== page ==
And that’s it. We now have an array that we’ve called $post_array containing up to 5 of our testimonials. Let’s now loop through these and output them in HTML.

Getting testimonials from WordPress

Below our get_posts() code, let’s create the markup that we need. It’s worth bearing in mind that I’ve retained the overall structure of the default testimonial markup, so that any jQuery plugins (in this case bxSlider) can still find the same DOM elements to create the slide/fade effect.

You’ll also notice some Pods-related functions as I’ve used Pods custom fields to create my testimonials.

Now, at this stage, we’re still not outputting anything.

This is where we use a PHP super-cool library to make some magic happen. Let’s see it in action.

Modifying the Testimonials module output

The first thing that we need to do is to include the HTML Page DOM library into our project. The recommended way of doing this is to use Composer.

composer require wa72/htmlpagedom

Once you install via Composer, you can simply require the autoload.php file into your project. Check out the previous video for more information on this.

That said, I am considering releasing a ‘utility’ plugin that you can simply install like any other WordPress plugin, that will give you these tools without installing via Composer. You’ll then be able to use them inside your theme’s functions.php file. Simple! Let me know if you would find this useful.

In the previous code snippet, we have all of our testimonials inside HTML markup, stored inside the $post_output variable. We now need to get this into the $content which we have access to via the filter.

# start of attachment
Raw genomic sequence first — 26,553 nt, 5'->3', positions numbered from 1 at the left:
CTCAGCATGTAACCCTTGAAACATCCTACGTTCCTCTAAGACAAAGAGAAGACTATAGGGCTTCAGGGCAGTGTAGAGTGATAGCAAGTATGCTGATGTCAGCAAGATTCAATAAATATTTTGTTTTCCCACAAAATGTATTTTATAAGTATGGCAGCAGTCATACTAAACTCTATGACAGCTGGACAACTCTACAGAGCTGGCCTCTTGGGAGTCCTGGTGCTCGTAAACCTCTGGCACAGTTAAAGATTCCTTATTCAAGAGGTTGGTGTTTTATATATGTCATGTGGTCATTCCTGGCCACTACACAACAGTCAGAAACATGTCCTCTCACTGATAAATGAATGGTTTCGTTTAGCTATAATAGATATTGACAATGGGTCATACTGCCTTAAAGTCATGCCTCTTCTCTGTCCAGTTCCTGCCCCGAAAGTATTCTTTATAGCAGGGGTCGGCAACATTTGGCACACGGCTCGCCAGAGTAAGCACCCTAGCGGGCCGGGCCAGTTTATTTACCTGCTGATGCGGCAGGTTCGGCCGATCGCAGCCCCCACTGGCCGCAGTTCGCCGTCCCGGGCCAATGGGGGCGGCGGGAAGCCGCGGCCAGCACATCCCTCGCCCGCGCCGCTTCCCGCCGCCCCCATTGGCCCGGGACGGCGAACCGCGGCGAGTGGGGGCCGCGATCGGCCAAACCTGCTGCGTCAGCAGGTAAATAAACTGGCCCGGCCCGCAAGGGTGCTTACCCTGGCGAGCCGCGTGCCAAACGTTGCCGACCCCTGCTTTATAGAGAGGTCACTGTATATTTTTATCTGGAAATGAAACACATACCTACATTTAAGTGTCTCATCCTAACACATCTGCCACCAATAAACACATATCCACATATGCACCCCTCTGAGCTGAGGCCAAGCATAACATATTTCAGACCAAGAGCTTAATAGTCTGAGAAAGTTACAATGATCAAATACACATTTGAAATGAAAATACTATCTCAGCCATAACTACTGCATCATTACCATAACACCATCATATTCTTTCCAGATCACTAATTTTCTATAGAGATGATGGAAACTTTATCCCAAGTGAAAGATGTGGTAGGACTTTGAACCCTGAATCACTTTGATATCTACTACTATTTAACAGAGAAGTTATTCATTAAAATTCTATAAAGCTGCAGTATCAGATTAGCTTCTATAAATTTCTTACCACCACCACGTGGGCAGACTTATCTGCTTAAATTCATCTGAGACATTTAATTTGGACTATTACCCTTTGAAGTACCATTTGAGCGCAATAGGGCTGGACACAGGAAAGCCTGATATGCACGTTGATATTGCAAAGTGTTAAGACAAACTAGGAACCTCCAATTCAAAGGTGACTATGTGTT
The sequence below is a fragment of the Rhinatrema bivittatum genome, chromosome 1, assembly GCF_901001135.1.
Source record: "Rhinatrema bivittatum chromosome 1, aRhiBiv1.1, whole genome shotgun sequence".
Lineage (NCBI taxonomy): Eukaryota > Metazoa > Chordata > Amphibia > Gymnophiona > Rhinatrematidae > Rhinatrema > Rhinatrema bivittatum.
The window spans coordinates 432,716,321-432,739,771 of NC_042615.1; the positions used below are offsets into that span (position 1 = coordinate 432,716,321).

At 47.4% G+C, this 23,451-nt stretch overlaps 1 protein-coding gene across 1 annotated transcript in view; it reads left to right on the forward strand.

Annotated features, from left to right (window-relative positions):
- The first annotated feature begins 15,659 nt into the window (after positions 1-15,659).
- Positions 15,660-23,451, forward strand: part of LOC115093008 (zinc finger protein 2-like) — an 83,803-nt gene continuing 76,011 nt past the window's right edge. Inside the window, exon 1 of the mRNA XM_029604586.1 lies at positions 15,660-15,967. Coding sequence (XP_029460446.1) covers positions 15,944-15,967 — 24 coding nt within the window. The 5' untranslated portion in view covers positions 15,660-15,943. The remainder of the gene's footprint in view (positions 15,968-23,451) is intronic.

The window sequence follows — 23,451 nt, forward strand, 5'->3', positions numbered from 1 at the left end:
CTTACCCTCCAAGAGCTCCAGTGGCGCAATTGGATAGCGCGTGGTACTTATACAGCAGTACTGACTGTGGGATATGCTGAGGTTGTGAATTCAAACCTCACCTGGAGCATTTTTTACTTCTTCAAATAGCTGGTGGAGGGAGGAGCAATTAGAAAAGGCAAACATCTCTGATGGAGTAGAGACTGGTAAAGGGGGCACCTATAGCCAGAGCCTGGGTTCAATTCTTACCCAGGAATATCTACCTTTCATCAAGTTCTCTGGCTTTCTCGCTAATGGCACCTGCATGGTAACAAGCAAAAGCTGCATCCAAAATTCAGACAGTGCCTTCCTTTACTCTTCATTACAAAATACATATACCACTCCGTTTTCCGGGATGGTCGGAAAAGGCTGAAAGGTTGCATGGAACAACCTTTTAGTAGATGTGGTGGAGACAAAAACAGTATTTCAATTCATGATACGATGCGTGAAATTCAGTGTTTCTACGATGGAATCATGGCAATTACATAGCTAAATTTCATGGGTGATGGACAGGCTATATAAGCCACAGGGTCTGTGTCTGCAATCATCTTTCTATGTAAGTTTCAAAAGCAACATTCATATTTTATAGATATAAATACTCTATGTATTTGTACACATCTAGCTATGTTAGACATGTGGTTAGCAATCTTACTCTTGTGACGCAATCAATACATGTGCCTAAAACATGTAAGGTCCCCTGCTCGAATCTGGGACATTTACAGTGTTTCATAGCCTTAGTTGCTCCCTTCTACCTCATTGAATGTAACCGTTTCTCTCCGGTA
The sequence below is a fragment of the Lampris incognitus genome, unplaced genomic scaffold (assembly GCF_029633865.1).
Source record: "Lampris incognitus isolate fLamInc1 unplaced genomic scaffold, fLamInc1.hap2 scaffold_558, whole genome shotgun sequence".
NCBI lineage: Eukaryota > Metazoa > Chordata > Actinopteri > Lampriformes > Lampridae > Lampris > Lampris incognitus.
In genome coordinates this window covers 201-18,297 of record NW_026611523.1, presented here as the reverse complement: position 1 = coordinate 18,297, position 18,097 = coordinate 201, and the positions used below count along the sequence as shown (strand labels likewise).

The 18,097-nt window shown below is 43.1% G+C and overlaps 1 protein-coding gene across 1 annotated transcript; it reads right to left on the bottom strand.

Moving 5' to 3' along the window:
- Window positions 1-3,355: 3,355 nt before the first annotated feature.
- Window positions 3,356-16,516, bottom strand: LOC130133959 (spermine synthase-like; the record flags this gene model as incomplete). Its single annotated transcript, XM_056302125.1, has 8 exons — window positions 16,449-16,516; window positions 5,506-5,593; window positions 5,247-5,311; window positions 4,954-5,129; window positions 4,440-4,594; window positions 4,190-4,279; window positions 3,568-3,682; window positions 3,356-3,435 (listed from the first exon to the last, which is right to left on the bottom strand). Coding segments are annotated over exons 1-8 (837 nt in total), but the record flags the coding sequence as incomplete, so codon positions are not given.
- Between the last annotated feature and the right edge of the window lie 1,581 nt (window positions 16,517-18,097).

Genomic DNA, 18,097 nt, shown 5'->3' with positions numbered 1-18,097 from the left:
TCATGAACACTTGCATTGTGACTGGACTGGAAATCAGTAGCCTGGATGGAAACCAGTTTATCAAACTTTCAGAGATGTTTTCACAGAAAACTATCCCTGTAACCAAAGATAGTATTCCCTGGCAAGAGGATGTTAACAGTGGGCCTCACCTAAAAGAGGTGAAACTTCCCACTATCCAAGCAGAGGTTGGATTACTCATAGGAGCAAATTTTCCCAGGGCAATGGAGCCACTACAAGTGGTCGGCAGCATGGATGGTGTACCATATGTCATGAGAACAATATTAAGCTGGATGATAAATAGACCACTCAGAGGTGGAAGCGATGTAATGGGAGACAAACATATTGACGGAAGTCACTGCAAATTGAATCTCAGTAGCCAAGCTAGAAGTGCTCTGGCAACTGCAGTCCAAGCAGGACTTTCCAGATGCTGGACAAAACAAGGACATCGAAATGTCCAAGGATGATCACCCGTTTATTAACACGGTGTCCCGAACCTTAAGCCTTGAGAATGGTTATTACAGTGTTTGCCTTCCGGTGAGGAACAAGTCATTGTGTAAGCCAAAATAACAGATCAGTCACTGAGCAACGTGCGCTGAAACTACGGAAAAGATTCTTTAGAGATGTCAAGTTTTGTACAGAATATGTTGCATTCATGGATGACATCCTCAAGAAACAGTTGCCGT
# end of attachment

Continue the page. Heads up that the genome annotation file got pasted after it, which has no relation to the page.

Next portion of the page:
First, we need to use the HTML Page DOM library to bind to the default module’s content, so we can use the jQuery-like interface for adding and removing HTML. We can then inject our new content in.

At this stage, you should be pulling in content from your CPT!

Wrapping up

Before we completely wrap up, let’s recap:

  1. First, we use the fl_builder_render_module_content filter, and create a callback function passing in the $content and $module
  2. Next we get our posts (in our case, testimonials) using get_posts()
  3. We then loop through these posts, and create some markup, storing it in an output buffer
  4. Finally, we inject our new content into the default $content using the HtmlPageDom PHP library, and pass back to the filter.

And here’s the entire code (note that I’ve added a few more checks at the top of the filter to be extra careful).

Pretty clean, right?!

We do have a little bit of a problem, however.

Currently, we’re outputting CPT data into the Testimonials module, but the Beaver Builder settings form is still displaying the old content. This for me is a little clunky, and not something I’d be happy giving to a client.

For that, we need to modify the settings form, and give the user the option of switching between CPT and manually-entered testimonials.

Stay tuned for part 2 – if you’d like to be notified of it’s release, be sure to sign up for the WP Developers newsletter.

Click here for a video version of this tutorial.